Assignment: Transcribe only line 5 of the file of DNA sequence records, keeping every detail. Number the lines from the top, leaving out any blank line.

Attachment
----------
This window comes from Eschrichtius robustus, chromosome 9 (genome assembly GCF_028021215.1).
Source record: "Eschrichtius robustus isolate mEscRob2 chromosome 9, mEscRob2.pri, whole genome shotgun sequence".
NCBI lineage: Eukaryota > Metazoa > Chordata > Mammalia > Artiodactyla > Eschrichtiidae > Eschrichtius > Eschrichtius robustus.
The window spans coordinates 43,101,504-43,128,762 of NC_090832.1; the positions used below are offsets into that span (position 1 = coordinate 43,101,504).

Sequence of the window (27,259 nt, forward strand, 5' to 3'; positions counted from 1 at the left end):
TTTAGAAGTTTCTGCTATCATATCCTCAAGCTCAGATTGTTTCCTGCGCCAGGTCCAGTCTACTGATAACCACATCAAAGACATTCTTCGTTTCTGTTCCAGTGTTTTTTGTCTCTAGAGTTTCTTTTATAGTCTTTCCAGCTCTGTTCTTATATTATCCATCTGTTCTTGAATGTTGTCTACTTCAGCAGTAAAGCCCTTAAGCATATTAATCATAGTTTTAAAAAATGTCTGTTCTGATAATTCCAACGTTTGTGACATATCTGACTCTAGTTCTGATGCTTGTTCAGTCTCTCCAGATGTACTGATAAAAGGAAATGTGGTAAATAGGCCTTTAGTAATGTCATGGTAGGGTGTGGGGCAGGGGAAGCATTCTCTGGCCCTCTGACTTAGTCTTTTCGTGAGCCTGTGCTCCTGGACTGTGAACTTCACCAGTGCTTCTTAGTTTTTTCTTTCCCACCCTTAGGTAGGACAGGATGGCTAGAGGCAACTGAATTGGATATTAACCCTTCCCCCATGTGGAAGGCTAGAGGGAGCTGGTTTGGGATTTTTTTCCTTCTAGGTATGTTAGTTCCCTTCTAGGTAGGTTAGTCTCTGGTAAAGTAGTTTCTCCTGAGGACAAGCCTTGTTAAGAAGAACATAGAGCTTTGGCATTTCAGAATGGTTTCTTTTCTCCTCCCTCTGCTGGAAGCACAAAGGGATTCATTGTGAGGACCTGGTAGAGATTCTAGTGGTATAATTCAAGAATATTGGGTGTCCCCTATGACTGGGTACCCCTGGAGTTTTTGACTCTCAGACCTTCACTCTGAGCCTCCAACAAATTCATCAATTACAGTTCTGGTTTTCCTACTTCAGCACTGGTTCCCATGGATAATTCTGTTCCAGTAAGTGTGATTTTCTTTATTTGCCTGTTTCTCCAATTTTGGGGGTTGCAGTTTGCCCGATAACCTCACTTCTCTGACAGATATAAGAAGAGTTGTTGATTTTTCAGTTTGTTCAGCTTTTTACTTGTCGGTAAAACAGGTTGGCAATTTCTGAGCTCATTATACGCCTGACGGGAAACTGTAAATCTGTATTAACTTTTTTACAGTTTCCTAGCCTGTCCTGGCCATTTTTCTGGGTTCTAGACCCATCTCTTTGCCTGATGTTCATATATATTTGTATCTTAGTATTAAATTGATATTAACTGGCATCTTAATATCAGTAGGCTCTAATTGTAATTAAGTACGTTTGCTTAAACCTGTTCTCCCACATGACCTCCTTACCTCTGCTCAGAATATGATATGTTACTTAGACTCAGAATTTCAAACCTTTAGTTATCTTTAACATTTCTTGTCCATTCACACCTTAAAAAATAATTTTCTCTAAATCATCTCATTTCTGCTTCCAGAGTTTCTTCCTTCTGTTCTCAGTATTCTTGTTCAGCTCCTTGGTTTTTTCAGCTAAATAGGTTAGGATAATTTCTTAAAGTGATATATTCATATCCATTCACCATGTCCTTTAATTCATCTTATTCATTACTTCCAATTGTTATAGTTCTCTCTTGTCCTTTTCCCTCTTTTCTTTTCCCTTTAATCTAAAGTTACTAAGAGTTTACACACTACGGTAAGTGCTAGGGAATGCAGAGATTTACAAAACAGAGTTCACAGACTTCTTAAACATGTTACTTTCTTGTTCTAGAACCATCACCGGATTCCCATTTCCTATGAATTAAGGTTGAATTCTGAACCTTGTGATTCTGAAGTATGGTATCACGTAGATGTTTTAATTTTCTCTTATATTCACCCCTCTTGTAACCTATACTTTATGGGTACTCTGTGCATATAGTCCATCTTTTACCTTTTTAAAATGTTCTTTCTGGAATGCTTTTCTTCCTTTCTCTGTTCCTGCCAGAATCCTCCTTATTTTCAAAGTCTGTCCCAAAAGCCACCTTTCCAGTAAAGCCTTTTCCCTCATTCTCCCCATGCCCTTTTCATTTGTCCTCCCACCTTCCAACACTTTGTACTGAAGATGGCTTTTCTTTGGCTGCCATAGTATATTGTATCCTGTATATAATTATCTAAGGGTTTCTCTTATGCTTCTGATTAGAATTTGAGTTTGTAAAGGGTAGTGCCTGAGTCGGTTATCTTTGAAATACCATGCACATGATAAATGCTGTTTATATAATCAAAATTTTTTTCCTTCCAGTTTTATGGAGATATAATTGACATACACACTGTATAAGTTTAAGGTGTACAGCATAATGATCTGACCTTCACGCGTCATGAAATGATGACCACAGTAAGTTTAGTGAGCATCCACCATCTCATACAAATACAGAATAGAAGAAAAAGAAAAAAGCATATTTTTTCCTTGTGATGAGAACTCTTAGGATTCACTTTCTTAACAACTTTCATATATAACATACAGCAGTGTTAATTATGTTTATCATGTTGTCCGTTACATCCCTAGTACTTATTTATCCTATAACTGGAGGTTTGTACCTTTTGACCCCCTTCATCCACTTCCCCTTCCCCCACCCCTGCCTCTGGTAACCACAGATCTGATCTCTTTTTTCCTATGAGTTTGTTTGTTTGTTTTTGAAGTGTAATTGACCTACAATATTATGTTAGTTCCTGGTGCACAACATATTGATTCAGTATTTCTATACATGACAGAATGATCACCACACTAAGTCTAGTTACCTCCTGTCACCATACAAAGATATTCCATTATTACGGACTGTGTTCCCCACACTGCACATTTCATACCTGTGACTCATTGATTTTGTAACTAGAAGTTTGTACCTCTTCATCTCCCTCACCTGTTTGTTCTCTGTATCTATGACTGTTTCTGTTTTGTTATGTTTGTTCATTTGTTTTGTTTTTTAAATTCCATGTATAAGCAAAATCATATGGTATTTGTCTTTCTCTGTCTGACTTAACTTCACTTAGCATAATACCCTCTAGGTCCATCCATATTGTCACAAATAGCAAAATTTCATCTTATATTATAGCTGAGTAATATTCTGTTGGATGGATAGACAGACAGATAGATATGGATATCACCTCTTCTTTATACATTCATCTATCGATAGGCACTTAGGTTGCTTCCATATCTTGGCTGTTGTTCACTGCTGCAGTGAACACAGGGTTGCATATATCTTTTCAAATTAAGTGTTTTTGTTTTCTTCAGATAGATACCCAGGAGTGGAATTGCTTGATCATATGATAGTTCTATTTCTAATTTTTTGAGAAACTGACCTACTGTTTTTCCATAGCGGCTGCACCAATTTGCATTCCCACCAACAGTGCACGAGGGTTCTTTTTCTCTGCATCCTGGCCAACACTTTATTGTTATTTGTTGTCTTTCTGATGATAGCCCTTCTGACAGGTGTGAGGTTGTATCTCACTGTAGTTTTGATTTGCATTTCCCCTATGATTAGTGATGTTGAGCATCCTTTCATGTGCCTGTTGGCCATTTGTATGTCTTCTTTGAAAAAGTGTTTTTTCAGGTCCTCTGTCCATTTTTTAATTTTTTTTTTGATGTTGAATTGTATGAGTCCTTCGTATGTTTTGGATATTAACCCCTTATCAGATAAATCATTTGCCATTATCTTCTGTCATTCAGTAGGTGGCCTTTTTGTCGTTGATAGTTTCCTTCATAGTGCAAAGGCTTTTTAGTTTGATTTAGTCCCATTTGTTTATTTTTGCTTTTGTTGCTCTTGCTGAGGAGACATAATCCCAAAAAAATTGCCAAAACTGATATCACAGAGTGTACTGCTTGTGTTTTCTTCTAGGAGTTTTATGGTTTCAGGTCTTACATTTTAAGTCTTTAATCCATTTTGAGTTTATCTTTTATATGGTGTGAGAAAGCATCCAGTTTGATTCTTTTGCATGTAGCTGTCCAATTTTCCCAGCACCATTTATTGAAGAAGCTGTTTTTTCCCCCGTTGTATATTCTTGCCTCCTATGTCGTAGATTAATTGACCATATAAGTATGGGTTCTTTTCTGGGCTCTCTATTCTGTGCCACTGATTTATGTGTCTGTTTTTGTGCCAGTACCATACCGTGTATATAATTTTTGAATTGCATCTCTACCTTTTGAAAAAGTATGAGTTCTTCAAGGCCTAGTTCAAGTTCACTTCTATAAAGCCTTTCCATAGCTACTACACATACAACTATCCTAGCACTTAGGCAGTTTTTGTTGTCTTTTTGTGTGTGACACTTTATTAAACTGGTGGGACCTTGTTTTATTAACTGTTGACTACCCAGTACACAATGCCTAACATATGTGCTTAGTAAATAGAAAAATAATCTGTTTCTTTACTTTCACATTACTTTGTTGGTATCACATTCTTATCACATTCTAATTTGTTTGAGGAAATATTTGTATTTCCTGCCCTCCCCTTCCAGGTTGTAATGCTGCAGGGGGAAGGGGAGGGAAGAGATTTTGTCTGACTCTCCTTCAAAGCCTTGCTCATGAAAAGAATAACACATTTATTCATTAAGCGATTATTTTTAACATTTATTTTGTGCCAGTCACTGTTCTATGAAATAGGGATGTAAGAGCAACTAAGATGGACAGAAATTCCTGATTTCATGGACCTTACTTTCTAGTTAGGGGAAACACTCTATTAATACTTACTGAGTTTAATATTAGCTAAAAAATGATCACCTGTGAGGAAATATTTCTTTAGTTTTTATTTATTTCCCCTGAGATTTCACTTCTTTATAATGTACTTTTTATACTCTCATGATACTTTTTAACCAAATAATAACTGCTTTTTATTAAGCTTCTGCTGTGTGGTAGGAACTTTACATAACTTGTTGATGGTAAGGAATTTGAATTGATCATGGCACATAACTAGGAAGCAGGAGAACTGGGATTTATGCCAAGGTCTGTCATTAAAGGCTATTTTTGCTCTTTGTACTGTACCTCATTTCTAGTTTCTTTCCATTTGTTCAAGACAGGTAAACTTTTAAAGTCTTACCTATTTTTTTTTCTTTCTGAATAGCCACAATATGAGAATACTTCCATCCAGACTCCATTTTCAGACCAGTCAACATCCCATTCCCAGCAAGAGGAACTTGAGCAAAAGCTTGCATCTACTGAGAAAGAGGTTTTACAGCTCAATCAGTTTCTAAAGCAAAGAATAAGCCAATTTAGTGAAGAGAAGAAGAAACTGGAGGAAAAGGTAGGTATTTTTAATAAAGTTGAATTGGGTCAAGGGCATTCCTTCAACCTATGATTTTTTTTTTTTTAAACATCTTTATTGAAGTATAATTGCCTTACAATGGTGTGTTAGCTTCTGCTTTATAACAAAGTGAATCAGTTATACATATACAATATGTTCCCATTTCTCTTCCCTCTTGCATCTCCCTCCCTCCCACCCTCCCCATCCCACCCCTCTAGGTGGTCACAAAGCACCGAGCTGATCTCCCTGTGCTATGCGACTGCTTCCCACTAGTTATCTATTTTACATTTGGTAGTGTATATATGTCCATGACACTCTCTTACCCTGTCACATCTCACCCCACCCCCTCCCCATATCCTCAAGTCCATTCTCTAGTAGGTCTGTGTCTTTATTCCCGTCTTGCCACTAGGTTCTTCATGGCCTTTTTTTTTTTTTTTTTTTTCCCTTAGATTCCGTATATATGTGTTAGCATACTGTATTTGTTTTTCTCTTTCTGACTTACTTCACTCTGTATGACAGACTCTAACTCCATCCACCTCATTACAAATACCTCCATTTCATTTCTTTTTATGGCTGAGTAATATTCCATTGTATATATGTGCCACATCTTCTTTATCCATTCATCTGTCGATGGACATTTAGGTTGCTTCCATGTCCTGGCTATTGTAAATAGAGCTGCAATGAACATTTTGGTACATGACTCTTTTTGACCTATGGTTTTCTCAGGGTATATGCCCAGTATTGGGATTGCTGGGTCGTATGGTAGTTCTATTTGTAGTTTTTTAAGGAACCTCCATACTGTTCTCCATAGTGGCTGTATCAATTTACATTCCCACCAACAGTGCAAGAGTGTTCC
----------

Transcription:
Sequence of the window (27,259 nt, forward strand, 5' to 3'; positions counted from 1 at the left end):